USING CULTURE CHANGE TO ATTRACT AND RETAIN TALENTED EMPLOYEES

Employee engagement has become a major initiative in organizations attempting to improve their performance. It makes sense: Engaged employees are committed and more likely to volunteer their energy toward organizational goals. How to create this energy is not as clear. We believe the key to engagement is to create a culture that will unleash energy toward organizational goals and improved performance. 

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What Does it Take to Lead an Organizational Culture Change?

There are two major conditions necessary to create an organizational culture change: first, there must be a compelling reason to change and, second, there needs to be a leader who will engage organizational members in change.  In their recent book, Unleashing Human Energy through Culture Change Don Rust and Alan Weinstein tell the story of how a major manufacturing plant of General Motors, two weeks from closure, not only changed its culture but set a world record in production.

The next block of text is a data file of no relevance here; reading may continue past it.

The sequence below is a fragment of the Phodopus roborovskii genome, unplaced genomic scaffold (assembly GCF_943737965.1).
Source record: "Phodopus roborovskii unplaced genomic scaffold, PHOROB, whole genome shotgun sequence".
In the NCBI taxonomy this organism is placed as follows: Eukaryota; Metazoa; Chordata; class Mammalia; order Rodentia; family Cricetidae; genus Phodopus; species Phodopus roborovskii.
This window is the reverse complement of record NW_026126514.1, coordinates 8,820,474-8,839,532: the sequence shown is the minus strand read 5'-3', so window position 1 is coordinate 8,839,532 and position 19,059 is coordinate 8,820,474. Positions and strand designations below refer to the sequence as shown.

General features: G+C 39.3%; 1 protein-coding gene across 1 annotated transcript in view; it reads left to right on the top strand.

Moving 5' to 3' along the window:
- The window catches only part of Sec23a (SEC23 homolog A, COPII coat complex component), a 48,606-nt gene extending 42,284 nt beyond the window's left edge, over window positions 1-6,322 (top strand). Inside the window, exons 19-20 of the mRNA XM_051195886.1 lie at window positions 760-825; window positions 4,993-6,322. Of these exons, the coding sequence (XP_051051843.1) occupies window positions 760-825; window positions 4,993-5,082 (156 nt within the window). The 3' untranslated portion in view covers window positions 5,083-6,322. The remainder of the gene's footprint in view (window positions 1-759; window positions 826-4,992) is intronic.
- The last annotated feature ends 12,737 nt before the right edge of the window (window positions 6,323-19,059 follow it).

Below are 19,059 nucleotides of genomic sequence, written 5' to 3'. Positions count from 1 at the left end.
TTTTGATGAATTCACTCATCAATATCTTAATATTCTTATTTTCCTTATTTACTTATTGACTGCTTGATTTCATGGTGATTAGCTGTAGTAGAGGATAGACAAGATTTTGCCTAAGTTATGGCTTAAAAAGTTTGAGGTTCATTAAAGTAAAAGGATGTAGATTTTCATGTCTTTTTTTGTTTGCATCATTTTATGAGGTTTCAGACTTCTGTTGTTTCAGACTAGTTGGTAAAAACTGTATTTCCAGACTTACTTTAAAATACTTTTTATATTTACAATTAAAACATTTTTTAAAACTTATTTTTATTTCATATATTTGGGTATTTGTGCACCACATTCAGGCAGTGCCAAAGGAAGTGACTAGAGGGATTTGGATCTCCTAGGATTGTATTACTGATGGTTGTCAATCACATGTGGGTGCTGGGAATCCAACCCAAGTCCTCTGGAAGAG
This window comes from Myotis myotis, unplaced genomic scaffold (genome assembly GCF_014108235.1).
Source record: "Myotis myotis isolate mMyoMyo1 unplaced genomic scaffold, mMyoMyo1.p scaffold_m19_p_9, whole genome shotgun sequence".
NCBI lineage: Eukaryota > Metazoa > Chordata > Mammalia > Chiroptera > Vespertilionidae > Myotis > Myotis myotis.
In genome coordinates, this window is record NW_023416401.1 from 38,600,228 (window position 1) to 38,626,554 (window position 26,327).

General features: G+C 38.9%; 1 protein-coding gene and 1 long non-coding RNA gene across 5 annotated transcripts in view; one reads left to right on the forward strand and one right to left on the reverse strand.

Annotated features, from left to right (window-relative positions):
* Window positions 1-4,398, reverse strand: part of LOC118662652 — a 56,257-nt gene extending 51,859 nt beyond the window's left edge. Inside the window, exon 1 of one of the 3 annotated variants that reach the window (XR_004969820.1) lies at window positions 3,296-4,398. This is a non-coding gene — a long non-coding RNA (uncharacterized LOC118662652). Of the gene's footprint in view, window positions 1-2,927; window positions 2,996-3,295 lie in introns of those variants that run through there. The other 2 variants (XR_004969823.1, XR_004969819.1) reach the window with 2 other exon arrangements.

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Alan Weinstein
The Pivotal Role of Human Energy

Human energy is not easily measured.   Even within the discipline of industrial engineering, we do not currently have any valid way to measure it in units.  Yet, it can be inferred that once released, human energy can make something happen.  We all possess a certain amount of energy that can be called upon when we have a task to perform, and, depending on the magnitude of the task, we can probably complete it and then go on to another task.  Whether we are willing to limit our energy output or expend it beyond what is normally called for is an open question that every organization must deal with.  Clearly, whichever of these paths is taken will make a difference in productivity and performance.

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Setting the Stage for Culture Change

Our story begins with one of the most powerful and successful companies in the world self-destructing and ultimately declaring bankruptcy. The seeds of destruction were apparent even during its most successful years, when it reported strong sales and financial results. In 1965, General Motors owned 60 percent of the U.S. automobile market and was making inroads into markets in other countries. The company’s biggest fear at the time was that the government would file an antitrust suit against it and divide it into smaller units. Those fears were short-lived, as market share plummeted, and a long, gradual decline of the company ensued. GM’s most recent market share in the U.S. is under 20 percent.

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Alan Weinstein